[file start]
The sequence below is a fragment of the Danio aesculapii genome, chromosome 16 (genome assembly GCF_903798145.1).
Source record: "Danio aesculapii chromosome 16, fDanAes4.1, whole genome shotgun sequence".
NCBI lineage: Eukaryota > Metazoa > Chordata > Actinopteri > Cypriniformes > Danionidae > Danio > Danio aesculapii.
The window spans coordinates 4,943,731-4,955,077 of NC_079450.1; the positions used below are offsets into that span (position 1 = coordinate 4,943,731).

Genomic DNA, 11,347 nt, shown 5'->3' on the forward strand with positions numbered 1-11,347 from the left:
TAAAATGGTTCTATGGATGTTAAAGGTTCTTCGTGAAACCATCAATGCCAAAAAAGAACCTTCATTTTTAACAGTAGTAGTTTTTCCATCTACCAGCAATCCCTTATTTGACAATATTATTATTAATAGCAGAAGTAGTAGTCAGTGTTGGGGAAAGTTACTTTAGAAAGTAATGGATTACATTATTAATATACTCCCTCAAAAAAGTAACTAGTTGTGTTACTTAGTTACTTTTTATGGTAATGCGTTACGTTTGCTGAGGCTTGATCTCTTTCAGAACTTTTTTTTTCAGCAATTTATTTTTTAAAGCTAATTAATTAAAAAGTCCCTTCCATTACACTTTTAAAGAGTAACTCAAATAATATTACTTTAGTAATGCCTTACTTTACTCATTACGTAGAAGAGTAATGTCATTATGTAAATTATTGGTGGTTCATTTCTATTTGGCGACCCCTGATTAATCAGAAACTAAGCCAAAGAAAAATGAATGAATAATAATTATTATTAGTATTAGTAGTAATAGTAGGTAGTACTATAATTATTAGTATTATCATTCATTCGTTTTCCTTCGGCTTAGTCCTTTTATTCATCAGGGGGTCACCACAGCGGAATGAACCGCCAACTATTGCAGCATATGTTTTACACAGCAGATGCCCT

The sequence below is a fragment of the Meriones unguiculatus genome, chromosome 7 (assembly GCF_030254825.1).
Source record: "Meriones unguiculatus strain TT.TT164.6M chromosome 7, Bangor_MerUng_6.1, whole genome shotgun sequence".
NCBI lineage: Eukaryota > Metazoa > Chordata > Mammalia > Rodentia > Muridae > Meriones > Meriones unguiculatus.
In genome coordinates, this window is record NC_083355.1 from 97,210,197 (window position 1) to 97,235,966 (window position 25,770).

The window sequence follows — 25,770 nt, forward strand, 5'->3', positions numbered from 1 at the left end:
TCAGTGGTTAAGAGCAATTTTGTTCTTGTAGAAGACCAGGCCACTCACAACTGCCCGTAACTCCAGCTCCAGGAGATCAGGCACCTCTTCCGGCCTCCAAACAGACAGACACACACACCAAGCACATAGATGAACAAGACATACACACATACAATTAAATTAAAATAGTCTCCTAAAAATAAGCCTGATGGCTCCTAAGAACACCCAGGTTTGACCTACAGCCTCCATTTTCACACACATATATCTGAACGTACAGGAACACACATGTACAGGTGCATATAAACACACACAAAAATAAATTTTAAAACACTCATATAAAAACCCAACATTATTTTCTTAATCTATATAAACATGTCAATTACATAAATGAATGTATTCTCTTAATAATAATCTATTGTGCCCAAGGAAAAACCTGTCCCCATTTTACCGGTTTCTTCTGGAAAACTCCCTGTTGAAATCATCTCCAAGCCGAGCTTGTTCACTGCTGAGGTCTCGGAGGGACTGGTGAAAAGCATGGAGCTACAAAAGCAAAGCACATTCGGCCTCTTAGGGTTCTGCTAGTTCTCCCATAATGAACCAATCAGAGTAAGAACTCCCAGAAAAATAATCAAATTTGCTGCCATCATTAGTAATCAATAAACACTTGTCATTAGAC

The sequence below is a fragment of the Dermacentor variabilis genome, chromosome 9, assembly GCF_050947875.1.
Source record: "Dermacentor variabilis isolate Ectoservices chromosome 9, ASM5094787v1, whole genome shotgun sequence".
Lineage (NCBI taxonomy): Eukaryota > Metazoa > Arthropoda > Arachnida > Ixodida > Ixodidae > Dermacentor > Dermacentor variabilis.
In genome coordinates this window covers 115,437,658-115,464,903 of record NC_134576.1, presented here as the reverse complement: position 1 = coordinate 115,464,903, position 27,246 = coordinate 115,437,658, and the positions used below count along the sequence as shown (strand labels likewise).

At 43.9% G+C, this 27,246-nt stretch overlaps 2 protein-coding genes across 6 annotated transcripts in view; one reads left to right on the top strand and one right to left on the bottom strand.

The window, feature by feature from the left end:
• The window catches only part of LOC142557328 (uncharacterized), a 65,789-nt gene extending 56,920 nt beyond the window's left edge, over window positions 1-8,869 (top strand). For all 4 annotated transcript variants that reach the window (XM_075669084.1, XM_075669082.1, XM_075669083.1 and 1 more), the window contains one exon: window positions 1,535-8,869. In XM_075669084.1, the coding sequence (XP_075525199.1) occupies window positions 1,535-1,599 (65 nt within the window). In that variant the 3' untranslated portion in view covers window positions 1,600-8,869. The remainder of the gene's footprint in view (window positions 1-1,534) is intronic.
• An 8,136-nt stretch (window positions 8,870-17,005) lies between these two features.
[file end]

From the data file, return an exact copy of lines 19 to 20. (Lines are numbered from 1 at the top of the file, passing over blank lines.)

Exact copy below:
• The window catches only part of LOC142557328 (uncharacterized), a 65,789-nt gene extending 56,920 nt beyond the window's left edge, over window positions 1-8,869 (top strand). For all 4 annotated transcript variants that reach the window (XM_075669084.1, XM_075669082.1, XM_075669083.1 and 1 more), the window contains one exon: window positions 1,535-8,869. In XM_075669084.1, the coding sequence (XP_075525199.1) occupies window positions 1,535-1,599 (65 nt within the window). In that variant the 3' untranslated portion in view covers window positions 1,600-8,869. The remainder of the gene's footprint in view (window positions 1-1,534) is intronic.
• An 8,136-nt stretch (window positions 8,870-17,005) lies between these two features.